Since it opened in 2015, the Clarkston Community Health Center has attracted long lines of impoverished patients, at times becoming so busy that it has been forced turn some away.
The volunteer-run nonprofit has provided free care to more than 5,500 immigrants, refugees and U.S.-born people without health insurance. Some have traveled from Alabama, South Carolina and Tennessee.
Now that it has outgrown its 2,200-square-foot building in downtown Clarkston, the center is seeking to relocate and expand. Those plans got a big boost this week when a Texas philanthropist pledged $2.5 million for the effort. With that support, the center is preparing to build a much larger medical center just south of Clarkston at 4038 Rockbridge Road Southwest.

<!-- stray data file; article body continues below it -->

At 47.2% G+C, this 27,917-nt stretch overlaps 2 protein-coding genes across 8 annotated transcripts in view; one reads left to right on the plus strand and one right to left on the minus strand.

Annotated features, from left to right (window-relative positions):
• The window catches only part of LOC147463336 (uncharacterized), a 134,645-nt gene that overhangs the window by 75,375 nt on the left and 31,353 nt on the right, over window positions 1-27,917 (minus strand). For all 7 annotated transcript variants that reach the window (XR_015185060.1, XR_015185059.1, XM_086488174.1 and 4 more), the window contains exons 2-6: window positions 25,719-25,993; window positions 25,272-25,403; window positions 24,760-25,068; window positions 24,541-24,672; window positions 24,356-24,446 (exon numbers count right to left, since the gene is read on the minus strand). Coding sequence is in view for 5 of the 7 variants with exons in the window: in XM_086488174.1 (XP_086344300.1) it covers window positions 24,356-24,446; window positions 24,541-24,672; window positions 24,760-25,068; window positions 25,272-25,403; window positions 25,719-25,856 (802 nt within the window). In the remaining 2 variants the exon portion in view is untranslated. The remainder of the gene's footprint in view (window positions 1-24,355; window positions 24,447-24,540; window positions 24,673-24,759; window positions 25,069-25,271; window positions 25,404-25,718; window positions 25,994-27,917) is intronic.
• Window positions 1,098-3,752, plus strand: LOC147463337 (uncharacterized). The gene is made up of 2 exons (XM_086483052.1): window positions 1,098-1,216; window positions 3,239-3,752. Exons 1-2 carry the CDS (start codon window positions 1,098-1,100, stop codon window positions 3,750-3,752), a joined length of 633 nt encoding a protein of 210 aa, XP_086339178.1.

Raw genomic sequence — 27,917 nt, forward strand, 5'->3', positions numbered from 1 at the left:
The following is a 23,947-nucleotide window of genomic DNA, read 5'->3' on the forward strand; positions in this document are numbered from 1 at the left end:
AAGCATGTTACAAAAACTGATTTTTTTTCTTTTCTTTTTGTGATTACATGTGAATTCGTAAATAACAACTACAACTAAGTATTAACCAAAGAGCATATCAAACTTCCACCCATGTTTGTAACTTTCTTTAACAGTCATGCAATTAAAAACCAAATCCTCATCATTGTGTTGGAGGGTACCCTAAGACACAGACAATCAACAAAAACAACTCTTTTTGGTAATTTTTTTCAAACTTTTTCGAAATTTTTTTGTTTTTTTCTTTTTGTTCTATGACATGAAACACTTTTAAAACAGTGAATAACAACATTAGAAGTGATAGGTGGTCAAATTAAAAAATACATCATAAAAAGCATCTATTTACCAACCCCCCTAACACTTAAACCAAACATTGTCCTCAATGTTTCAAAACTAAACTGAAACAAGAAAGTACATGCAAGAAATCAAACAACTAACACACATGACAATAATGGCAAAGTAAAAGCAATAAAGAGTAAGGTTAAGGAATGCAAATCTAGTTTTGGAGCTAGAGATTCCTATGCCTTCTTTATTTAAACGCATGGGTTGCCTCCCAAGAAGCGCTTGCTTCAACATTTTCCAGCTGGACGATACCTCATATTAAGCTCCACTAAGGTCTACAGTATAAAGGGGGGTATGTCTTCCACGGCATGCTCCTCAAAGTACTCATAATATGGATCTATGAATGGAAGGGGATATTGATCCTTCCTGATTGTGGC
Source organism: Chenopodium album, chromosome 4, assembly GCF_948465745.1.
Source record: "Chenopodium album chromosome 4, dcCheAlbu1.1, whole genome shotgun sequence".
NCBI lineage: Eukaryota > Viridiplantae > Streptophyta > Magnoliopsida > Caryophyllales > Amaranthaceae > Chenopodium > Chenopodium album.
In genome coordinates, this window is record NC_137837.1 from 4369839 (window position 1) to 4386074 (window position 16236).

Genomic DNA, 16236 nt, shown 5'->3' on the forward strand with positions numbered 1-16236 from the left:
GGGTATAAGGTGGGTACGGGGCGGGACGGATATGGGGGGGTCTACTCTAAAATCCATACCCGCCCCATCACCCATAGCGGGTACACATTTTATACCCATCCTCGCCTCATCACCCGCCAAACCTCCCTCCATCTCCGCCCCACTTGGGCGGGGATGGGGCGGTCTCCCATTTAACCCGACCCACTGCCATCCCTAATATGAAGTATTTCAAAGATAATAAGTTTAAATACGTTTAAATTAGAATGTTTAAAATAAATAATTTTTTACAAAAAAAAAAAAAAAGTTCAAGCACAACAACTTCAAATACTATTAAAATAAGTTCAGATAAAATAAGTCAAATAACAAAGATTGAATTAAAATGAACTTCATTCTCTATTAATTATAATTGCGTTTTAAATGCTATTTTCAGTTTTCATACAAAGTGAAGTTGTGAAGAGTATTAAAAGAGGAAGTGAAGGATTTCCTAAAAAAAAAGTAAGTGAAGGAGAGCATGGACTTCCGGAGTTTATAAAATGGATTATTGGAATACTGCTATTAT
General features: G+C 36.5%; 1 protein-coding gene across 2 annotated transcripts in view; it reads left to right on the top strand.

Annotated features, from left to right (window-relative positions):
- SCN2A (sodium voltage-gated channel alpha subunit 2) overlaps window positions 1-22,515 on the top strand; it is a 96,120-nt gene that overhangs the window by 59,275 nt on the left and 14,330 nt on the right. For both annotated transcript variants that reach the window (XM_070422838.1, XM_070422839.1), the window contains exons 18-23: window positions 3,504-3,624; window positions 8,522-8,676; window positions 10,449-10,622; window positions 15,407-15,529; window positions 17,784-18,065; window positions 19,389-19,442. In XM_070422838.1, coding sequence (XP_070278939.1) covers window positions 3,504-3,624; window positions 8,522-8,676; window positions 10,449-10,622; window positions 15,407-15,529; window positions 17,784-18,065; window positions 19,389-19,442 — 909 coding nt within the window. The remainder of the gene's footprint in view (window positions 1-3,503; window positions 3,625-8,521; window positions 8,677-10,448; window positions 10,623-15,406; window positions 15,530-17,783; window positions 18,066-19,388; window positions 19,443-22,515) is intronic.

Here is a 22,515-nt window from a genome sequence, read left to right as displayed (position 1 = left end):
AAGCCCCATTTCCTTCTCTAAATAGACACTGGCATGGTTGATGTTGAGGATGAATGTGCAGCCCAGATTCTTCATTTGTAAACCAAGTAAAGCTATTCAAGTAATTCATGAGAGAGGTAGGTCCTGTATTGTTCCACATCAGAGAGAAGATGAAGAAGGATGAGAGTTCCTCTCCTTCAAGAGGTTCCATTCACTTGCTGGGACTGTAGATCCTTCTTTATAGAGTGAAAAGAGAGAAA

The news comes at a critical time for refugees who are fleeing armed conflicts and humanitarian crises abroad and for others who are sick or struggling financially amid the coronavirus pandemic. Georgia — which has the nation’s third-highest rate of uninsured people — is among 12 states that have not expanded Medicaid under the Affordable Care Act to all poor adults.
“People were lining up at 6 a.m. outside our clinic, and this was pre-COVID,” said Saeed Raees, the CEO and one of the co-founders of the clinic, which also provides dental care and operates a free pharmacy. “We need to grow because there is such a high need out there.”
Dr. Gulshan Harjee, right, examines Simeon Gahungu, who is from Burundi and who came to the U.S. as a refugee form Tanzania, at the Clarkston Community Health Center on Dec. 17, 2017. Harjee co-founded the clinic to serve refugees, immigrants and other uninsured people. At left is Gahungu's son Matias Manirakiza, 17. BITA HONARVAR/SPECIAL